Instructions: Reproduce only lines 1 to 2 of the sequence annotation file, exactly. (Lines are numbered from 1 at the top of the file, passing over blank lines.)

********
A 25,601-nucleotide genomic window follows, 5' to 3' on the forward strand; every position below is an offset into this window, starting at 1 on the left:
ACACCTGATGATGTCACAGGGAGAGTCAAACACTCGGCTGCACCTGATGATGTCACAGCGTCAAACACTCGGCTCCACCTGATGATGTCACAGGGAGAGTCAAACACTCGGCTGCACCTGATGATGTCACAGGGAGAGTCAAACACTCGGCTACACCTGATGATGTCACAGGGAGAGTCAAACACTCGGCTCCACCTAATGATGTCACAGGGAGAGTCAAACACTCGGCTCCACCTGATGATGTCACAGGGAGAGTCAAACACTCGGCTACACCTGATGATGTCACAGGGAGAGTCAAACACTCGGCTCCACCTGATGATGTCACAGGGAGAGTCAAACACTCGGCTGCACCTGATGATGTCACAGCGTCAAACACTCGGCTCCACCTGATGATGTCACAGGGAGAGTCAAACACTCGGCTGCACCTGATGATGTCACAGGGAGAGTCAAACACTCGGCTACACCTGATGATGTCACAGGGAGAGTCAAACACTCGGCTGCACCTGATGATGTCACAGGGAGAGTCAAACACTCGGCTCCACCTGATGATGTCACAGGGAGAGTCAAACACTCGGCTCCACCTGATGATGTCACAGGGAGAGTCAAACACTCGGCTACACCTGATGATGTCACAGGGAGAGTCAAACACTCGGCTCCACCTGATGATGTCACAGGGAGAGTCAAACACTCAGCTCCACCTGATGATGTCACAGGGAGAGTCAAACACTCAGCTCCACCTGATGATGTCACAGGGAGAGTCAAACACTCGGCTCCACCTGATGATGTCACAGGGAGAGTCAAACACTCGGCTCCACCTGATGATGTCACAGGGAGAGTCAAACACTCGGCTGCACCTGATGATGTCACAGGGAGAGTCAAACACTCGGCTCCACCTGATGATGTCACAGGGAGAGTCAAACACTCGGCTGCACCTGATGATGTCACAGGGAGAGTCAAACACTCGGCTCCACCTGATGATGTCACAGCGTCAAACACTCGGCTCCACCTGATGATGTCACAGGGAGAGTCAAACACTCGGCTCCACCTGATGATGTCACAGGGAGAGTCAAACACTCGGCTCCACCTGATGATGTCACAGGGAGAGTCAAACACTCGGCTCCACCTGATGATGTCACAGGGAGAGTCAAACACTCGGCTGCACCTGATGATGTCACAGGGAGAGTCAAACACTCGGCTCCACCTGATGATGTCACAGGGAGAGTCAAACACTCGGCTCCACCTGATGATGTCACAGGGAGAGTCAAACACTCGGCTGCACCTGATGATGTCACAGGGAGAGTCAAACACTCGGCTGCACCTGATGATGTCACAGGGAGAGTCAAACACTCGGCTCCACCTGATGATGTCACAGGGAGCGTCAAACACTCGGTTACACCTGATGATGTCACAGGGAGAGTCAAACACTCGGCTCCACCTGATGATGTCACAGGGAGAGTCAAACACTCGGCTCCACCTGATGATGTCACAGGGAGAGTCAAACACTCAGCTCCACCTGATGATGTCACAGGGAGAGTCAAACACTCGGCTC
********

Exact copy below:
A 25,601-nucleotide genomic window follows, 5' to 3' on the forward strand; every position below is an offset into this window, starting at 1 on the left:
ACACCTGATGATGTCACAGGGAGAGTCAAACACTCGGCTGCACCTGATGATGTCACAGCGTCAAACACTCGGCTCCACCTGATGATGTCACAGGGAGAGTCAAACACTCGGCTGCACCTGATGATGTCACAGGGAGAGTCAAACACTCGGCTACACCTGATGATGTCACAGGGAGAGTCAAACACTCGGCTCCACCTAATGATGTCACAGGGAGAGTCAAACACTCGGCTCCACCTGATGATGTCACAGGGAGAGTCAAACACTCGGCTACACCTGATGATGTCACAGGGAGAGTCAAACACTCGGCTCCACCTGATGATGTCACAGGGAGAGTCAAACACTCGGCTGCACCTGATGATGTCACAGCGTCAAACACTCGGCTCCACCTGATGATGTCACAGGGAGAGTCAAACACTCGGCTGCACCTGATGATGTCACAGGGAGAGTCAAACACTCGGCTACACCTGATGATGTCACAGGGAGAGTCAAACACTCGGCTGCACCTGATGATGTCACAGGGAGAGTCAAACACTCGGCTCCACCTGATGATGTCACAGGGAGAGTCAAACACTCGGCTCCACCTGATGATGTCACAGGGAGAGTCAAACACTCGGCTACACCTGATGATGTCACAGGGAGAGTCAAACACTCGGCTCCACCTGATGATGTCACAGGGAGAGTCAAACACTCAGCTCCACCTGATGATGTCACAGGGAGAGTCAAACACTCAGCTCCACCTGATGATGTCACAGGGAGAGTCAAACACTCGGCTCCACCTGATGATGTCACAGGGAGAGTCAAACACTCGGCTCCACCTGATGATGTCACAGGGAGAGTCAAACACTCGGCTGCACCTGATGATGTCACAGGGAGAGTCAAACACTCGGCTCCACCTGATGATGTCACAGGGAGAGTCAAACACTCGGCTGCACCTGATGATGTCACAGGGAGAGTCAAACACTCGGCTCCACCTGATGATGTCACAGCGTCAAACACTCGGCTCCACCTGATGATGTCACAGGGAGAGTCAAACACTCGGCTCCACCTGATGATGTCACAGGGAGAGTCAAACACTCGGCTCCACCTGATGATGTCACAGGGAGAGTCAAACACTCGGCTCCACCTGATGATGTCACAGGGAGAGTCAAACACTCGGCTGCACCTGATGATGTCACAGGGAGAGTCAAACACTCGGCTCCACCTGATGATGTCACAGGGAGAGTCAAACACTCGGCTCCACCTGATGATGTCACAGGGAGAGTCAAACACTCGGCTGCACCTGATGATGTCACAGGGAGAGTCAAACACTCGGCTGCACCTGATGATGTCACAGGGAGAGTCAAACACTCGGCTCCACCTGATGATGTCACAGGGAGCGTCAAACACTCGGTTACACCTGATGATGTCACAGGGAGAGTCAAACACTCGGCTCCACCTGATGATGTCACAGGGAGAGTCAAACACTCGGCTCCACCTGATGATGTCACAGGGAGAGTCAAACACTCAGCTCCACCTGATGATGTCACAGGGAGAGTCAAACACTCGGCTC